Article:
Offline Cyrano Johnson

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Re: Faith and reason.
« Reply #44 on: October 08, 2012, 07:09:31 PM »
So, shall we send a memo to the Catholic church that they aren't actually doing science then, and that all of their discoveries have been tainted by faith and shall forthwith be tossed out? Snark aside, it's ridiculous to propose that faith and reason are diametrically opposed to one another. Take a look the link below, and skim through some of the discoveries that the Catholic scientists who were monks, priests, or nuns have contributed to the world of science.

http://en.wikipedia.org/wiki/List_of_Roman_Catholic_cleric-scientists

We've already been informed that alluding to the actual history of science is somehow dodging the issue. I'm not sure how that's supposed to work, but apparently it's a rule.  "No Albertus Magnus for you!" :P

Although I can understand a bit of where that comes from. People are trying to guard against the assertion that religion is somehow essential to scientific progress in the present day, as opposed to the distant past. And science does have a vastly different authoritative profile now than in the 14th century; that's why new religions often try to cloak themselves in an aura of quasi-science (cf. "Christian Science," "Scientology," the "Moorish Science Temple"). Unfortunately that's an argument over historical specifics, not so much an argument over the general question of "faith" and "reason."

If someone wants to argue that science (the willingness to prioritize real-world proof, be part of a conversation and be corrected by others' results) is more authoritative about real-world concerns in the present day than dogma (the absolute insistence on propositions of faith in the face of results or peer correction), I'm entirely on board. I just don't want that dispute misrepresented as the dispute between "faith" and "reason." They're different arguments.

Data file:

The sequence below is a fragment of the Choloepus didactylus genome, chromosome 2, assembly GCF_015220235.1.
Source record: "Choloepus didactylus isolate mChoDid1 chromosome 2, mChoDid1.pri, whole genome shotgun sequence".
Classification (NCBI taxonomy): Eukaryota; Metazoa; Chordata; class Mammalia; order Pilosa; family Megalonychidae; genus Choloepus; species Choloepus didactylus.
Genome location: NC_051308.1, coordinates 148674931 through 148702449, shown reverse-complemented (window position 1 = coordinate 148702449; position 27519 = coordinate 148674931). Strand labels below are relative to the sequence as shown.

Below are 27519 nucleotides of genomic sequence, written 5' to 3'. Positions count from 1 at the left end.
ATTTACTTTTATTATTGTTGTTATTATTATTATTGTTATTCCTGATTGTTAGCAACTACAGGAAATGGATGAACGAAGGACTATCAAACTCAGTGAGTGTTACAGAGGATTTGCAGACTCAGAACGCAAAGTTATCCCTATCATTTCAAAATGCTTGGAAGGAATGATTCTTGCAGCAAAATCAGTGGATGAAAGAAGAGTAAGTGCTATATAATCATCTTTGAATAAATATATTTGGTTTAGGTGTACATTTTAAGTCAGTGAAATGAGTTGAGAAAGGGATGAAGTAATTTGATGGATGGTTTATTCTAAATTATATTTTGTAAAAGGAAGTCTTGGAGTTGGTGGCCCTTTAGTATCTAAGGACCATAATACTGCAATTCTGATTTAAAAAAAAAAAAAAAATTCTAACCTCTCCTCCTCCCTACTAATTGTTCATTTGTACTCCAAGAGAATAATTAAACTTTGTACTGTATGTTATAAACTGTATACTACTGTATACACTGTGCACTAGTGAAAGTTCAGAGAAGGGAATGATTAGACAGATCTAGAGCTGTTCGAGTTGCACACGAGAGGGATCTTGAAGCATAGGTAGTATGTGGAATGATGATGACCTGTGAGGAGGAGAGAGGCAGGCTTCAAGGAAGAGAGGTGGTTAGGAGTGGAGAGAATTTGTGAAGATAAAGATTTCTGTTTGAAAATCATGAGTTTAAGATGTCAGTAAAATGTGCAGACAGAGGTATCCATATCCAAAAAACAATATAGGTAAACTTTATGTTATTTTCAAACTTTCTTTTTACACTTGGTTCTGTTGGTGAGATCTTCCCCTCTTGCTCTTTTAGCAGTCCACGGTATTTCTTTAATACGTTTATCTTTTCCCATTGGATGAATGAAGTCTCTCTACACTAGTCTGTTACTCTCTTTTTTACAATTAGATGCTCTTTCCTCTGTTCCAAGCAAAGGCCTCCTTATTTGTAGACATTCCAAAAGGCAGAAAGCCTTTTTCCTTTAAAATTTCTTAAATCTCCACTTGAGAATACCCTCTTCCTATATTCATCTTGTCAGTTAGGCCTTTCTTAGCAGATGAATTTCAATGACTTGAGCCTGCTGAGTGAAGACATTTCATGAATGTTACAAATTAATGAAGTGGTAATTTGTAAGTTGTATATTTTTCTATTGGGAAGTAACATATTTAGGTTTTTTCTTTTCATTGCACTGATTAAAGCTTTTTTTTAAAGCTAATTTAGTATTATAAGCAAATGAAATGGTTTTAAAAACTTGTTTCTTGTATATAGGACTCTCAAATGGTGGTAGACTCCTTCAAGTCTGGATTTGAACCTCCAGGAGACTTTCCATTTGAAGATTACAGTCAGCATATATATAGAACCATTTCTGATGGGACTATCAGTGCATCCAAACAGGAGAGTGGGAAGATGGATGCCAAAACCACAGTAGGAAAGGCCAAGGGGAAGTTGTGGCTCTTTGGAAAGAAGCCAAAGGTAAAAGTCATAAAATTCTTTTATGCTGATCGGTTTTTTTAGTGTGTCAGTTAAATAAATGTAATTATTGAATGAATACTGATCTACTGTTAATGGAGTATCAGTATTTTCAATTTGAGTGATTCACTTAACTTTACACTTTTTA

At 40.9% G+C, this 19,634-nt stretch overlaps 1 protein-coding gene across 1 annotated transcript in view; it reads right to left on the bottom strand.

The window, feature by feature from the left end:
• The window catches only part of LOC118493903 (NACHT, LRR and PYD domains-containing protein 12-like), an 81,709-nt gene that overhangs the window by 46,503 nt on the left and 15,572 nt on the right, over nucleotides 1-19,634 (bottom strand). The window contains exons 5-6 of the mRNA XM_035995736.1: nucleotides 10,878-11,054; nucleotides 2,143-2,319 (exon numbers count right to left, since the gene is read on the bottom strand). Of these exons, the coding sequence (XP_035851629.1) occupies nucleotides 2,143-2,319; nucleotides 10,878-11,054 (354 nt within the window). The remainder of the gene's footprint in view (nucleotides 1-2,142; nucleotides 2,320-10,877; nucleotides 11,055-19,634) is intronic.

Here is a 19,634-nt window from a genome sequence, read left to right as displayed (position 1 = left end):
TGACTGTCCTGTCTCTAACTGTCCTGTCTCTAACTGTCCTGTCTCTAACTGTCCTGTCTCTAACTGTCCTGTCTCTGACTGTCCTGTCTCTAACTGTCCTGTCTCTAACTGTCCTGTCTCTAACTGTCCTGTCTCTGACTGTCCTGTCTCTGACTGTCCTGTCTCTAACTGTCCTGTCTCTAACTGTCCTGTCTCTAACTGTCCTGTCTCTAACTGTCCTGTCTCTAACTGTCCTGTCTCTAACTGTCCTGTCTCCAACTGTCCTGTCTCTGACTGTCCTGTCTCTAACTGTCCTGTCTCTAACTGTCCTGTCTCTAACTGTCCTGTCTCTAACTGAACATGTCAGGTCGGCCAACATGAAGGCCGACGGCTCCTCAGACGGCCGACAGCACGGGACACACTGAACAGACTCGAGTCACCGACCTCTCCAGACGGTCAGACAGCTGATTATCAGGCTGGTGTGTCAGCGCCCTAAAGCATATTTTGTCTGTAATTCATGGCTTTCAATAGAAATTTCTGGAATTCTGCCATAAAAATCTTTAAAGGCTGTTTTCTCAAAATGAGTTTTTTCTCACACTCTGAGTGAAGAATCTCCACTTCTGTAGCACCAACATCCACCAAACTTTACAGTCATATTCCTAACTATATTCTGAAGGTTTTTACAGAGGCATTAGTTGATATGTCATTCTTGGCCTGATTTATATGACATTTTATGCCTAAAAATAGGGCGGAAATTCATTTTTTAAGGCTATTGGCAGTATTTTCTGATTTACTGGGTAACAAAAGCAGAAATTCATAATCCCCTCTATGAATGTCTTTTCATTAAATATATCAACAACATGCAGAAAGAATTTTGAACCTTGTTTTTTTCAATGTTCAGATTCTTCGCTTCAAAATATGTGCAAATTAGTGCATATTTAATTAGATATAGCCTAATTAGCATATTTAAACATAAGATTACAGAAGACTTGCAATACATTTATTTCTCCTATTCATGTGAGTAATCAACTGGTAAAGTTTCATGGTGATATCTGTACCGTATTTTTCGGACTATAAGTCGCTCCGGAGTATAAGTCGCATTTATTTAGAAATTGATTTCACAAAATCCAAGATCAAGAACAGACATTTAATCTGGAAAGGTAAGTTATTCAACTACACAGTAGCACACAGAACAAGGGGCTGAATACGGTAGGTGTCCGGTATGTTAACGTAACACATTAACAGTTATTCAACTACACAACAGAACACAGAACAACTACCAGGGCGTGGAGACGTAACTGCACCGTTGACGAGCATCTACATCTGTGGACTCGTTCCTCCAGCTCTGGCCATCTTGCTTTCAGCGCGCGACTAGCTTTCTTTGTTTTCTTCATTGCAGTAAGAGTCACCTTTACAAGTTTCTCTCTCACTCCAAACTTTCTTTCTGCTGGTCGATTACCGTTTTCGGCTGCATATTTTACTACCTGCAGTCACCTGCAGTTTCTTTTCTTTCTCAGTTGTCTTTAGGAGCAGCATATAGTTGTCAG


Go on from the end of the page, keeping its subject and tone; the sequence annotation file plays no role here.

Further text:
« Last Edit: October 08, 2012, 07:16:51 PM by Cyrano Johnson »

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Re: Faith and reason.
« Reply #45 on: October 08, 2012, 07:18:52 PM »
Belief systems works for me.  It's not the word that is important but the concept.


And ladies and gentlemen - Catholics are not the only group of people in history or on the face of this earth who used torture and death by horrible means to achieve intimidation.  Go look for all the rest of them.
« Last Edit: October 08, 2012, 07:21:38 PM by Beguile's Mistress »

Offline Cyrano Johnson

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Re: Faith and reason.
« Reply #46 on: October 08, 2012, 07:21:30 PM »
And ladies and gentlemen - Catholics are not the only one group of people in history or on the face of this earth who used torture and death by horrible means to achieve intimidation.  Go look for all the rest of them.

China's CCP has justified the suppression of Tibetan Buddhism on much the same argumentative grounds used by many here against religion. For example.

Offline Vanity Evolved

Re: Faith and reason.
« Reply #47 on: October 08, 2012, 07:24:36 PM »
Eeyup; suppression of religion is a pretty backwards idea.

Offline HemingwayTopic starter

Re: Faith and reason.
« Reply #48 on: October 08, 2012, 07:31:32 PM »
Neither. It's just that you're wrong.

Your repeated assertion does not make it true.